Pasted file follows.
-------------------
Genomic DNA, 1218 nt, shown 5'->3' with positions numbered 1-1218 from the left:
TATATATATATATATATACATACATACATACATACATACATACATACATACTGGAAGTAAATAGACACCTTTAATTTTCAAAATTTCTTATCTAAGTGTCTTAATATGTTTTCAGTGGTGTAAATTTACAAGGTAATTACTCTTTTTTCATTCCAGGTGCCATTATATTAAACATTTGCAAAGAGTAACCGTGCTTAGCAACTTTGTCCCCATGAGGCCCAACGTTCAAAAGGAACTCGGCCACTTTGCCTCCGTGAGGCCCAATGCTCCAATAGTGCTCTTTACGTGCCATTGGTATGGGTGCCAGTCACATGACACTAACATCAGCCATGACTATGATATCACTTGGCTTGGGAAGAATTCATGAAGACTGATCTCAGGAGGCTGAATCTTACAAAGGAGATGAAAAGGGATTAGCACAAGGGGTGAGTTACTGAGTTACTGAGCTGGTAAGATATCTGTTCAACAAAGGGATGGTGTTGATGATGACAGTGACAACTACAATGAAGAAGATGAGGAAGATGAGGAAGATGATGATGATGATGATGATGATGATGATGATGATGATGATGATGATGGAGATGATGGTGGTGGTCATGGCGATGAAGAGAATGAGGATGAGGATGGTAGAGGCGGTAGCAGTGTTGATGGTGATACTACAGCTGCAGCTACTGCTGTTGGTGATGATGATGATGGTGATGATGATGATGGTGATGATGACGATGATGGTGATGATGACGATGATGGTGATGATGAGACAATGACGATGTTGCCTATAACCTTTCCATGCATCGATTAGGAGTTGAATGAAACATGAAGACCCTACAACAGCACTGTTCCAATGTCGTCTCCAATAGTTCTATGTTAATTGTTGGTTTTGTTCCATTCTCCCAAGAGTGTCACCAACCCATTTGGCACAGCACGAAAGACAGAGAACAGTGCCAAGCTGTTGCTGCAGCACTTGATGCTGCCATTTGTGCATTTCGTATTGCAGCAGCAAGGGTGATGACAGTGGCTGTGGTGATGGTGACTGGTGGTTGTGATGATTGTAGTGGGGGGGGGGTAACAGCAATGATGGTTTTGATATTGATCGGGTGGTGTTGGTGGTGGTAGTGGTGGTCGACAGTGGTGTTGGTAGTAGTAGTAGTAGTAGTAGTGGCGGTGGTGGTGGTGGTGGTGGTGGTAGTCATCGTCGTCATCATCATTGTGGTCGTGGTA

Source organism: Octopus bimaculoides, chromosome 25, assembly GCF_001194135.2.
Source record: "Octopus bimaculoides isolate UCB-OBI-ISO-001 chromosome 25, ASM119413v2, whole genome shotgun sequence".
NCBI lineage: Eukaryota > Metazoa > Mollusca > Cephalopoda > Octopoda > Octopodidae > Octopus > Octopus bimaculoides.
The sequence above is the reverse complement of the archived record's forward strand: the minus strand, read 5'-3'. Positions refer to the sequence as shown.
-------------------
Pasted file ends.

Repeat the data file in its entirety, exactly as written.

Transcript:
Genomic DNA, 1218 nt, shown 5'->3' with positions numbered 1-1218 from the left:
TATATATATATATATATACATACATACATACATACATACATACATACATACTGGAAGTAAATAGACACCTTTAATTTTCAAAATTTCTTATCTAAGTGTCTTAATATGTTTTCAGTGGTGTAAATTTACAAGGTAATTACTCTTTTTTCATTCCAGGTGCCATTATATTAAACATTTGCAAAGAGTAACCGTGCTTAGCAACTTTGTCCCCATGAGGCCCAACGTTCAAAAGGAACTCGGCCACTTTGCCTCCGTGAGGCCCAATGCTCCAATAGTGCTCTTTACGTGCCATTGGTATGGGTGCCAGTCACATGACACTAACATCAGCCATGACTATGATATCACTTGGCTTGGGAAGAATTCATGAAGACTGATCTCAGGAGGCTGAATCTTACAAAGGAGATGAAAAGGGATTAGCACAAGGGGTGAGTTACTGAGTTACTGAGCTGGTAAGATATCTGTTCAACAAAGGGATGGTGTTGATGATGACAGTGACAACTACAATGAAGAAGATGAGGAAGATGAGGAAGATGATGATGATGATGATGATGATGATGATGATGATGATGATGATGATGGAGATGATGGTGGTGGTCATGGCGATGAAGAGAATGAGGATGAGGATGGTAGAGGCGGTAGCAGTGTTGATGGTGATACTACAGCTGCAGCTACTGCTGTTGGTGATGATGATGATGGTGATGATGATGATGGTGATGATGACGATGATGGTGATGATGACGATGATGGTGATGATGAGACAATGACGATGTTGCCTATAACCTTTCCATGCATCGATTAGGAGTTGAATGAAACATGAAGACCCTACAACAGCACTGTTCCAATGTCGTCTCCAATAGTTCTATGTTAATTGTTGGTTTTGTTCCATTCTCCCAAGAGTGTCACCAACCCATTTGGCACAGCACGAAAGACAGAGAACAGTGCCAAGCTGTTGCTGCAGCACTTGATGCTGCCATTTGTGCATTTCGTATTGCAGCAGCAAGGGTGATGACAGTGGCTGTGGTGATGGTGACTGGTGGTTGTGATGATTGTAGTGGGGGGGGGGTAACAGCAATGATGGTTTTGATATTGATCGGGTGGTGTTGGTGGTGGTAGTGGTGGTCGACAGTGGTGTTGGTAGTAGTAGTAGTAGTAGTAGTGGCGGTGGTGGTGGTGGTGGTGGTGGTAGTCATCGTCGTCATCATCATTGTGGTCGTGGTA

Source organism: Octopus bimaculoides, chromosome 25, assembly GCF_001194135.2.
Source record: "Octopus bimaculoides isolate UCB-OBI-ISO-001 chromosome 25, ASM119413v2, whole genome shotgun sequence".
NCBI lineage: Eukaryota > Metazoa > Mollusca > Cephalopoda > Octopoda > Octopodidae > Octopus > Octopus bimaculoides.
The sequence above is the reverse complement of the archived record's forward strand: the minus strand, read 5'-3'. Positions refer to the sequence as shown.